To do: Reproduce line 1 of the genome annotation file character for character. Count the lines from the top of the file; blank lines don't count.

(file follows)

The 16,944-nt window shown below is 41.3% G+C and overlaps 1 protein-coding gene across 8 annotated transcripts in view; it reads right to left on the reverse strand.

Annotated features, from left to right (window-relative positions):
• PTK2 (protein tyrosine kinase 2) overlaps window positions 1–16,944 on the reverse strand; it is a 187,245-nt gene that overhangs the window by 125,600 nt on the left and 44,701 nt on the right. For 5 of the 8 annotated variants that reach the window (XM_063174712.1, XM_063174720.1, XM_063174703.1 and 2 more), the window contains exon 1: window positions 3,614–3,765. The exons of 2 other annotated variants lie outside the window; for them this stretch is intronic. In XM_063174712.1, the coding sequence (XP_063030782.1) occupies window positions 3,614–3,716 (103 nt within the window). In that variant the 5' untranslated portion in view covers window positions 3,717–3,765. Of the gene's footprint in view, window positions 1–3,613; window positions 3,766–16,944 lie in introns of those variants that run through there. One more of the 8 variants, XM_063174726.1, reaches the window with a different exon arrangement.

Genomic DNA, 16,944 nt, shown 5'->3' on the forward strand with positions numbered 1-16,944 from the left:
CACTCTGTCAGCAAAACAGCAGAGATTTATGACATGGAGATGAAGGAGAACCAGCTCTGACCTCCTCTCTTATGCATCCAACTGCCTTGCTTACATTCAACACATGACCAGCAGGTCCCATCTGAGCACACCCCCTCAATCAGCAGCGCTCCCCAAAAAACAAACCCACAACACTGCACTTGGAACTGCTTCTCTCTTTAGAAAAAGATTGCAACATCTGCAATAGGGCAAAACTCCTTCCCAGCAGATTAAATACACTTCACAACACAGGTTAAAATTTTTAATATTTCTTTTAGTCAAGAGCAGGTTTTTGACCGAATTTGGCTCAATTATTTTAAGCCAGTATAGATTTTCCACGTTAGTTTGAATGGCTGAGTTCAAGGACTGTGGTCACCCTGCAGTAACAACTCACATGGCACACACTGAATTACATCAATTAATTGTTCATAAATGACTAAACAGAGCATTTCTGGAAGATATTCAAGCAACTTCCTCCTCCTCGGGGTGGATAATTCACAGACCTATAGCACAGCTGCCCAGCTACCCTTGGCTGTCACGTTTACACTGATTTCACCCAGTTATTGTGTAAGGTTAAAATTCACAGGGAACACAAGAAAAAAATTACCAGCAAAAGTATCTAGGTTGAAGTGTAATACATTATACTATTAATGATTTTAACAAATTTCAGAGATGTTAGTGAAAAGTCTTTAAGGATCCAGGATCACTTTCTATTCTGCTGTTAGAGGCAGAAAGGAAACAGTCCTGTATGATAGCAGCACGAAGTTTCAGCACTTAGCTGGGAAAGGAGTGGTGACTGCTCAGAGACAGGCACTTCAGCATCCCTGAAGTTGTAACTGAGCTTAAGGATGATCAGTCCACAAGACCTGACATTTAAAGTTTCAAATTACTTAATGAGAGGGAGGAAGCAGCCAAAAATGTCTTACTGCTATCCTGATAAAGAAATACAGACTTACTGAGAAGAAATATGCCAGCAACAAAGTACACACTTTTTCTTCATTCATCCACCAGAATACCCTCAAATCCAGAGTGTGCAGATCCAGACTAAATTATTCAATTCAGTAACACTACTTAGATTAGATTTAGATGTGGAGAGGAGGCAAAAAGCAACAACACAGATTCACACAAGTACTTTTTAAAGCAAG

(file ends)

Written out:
The 16,944-nt window shown below is 41.3% G+C and overlaps 1 protein-coding gene across 8 annotated transcripts in view; it reads right to left on the reverse strand.